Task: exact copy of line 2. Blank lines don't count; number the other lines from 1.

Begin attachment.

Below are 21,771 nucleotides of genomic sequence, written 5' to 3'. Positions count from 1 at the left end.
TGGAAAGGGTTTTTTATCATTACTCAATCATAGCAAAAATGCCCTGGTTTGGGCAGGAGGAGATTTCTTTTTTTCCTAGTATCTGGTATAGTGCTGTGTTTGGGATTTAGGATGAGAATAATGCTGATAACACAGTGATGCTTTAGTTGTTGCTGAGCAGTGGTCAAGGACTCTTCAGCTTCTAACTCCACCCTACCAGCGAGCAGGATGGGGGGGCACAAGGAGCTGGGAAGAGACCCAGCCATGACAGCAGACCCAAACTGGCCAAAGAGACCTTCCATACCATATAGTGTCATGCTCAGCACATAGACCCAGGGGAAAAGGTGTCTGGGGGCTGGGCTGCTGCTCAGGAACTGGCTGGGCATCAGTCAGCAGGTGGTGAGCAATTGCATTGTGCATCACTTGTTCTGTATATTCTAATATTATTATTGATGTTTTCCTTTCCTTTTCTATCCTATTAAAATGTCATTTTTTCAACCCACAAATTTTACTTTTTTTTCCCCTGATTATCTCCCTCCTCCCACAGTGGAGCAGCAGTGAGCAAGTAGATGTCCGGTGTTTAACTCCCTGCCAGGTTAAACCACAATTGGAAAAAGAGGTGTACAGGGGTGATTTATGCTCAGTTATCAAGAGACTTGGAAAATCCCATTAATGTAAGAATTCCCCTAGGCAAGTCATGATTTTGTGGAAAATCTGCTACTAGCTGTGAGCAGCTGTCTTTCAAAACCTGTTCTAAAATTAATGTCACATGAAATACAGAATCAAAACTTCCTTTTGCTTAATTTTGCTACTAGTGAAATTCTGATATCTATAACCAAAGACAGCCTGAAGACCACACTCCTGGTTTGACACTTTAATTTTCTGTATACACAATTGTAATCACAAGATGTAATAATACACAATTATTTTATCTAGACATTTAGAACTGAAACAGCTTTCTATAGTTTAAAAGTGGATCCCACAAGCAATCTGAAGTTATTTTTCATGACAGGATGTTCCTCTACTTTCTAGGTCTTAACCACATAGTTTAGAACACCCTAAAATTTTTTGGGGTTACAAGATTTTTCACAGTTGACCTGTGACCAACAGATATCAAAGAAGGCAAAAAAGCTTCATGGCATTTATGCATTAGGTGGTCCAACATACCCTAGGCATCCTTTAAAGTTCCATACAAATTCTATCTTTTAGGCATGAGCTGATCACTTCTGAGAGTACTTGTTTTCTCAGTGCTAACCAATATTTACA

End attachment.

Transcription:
TGGAAAGGGTTTTTTATCATTACTCAATCATAGCAAAAATGCCCTGGTTTGGGCAGGAGGAGATTTCTTTTTTTCCTAGTATCTGGTATAGTGCTGTGTTTGGGATTTAGGATGAGAATAATGCTGATAACACAGTGATGCTTTAGTTGTTGCTGAGCAGTGGTCAAGGACTCTTCAGCTTCTAACTCCACCCTACCAGCGAGCAGGATGGGGGGGCACAAGGAGCTGGGAAGAGACCCAGCCATGACAGCAGACCCAAACTGGCCAAAGAGACCTTCCATACCATATAGTGTCATGCTCAGCACATAGACCCAGGGGAAAAGGTGTCTGGGGGCTGGGCTGCTGCTCAGGAACTGGCTGGGCATCAGTCAGCAGGTGGTGAGCAATTGCATTGTGCATCACTTGTTCTGTATATTCTAATATTATTATTGATGTTTTCCTTTCCTTTTCTATCCTATTAAAATGTCATTTTTTCAACCCACAAATTTTACTTTTTTTTCCCCTGATTATCTCCCTCCTCCCACAGTGGAGCAGCAGTGAGCAAGTAGATGTCCGGTGTTTAACTCCCTGCCAGGTTAAACCACAATTGGAAAAAGAGGTGTACAGGGGTGATTTATGCTCAGTTATCAAGAGACTTGGAAAATCCCATTAATGTAAGAATTCCCCTAGGCAAGTCATGATTTTGTGGAAAATCTGCTACTAGCTGTGAGCAGCTGTCTTTCAAAACCTGTTCTAAAATTAATGTCACATGAAATACAGAATCAAAACTTCCTTTTGCTTAATTTTGCTACTAGTGAAATTCTGATATCTATAACCAAAGACAGCCTGAAGACCACACTCCTGGTTTGACACTTTAATTTTCTGTATACACAATTGTAATCACAAGATGTAATAATACACAATTATTTTATCTAGACATTTAGAACTGAAACAGCTTTCTATAGTTTAAAAGTGGATCCCACAAGCAATCTGAAGTTATTTTTCATGACAGGATGTTCCTCTACTTTCTAGGTCTTAACCACATAGTTTAGAACACCCTAAAATTTTTTGGGGTTACAAGATTTTTCACAGTTGACCTGTGACCAACAGATATCAAAGAAGGCAAAAAAGCTTCATGGCATTTATGCATTAGGTGGTCCAACATACCCTAGGCATCCTTTAAAGTTCCATACAAATTCTATCTTTTAGGCATGAGCTGATCACTTCTGAGAGTACTTGTTTTCTCAGTGCTAACCAATATTTACA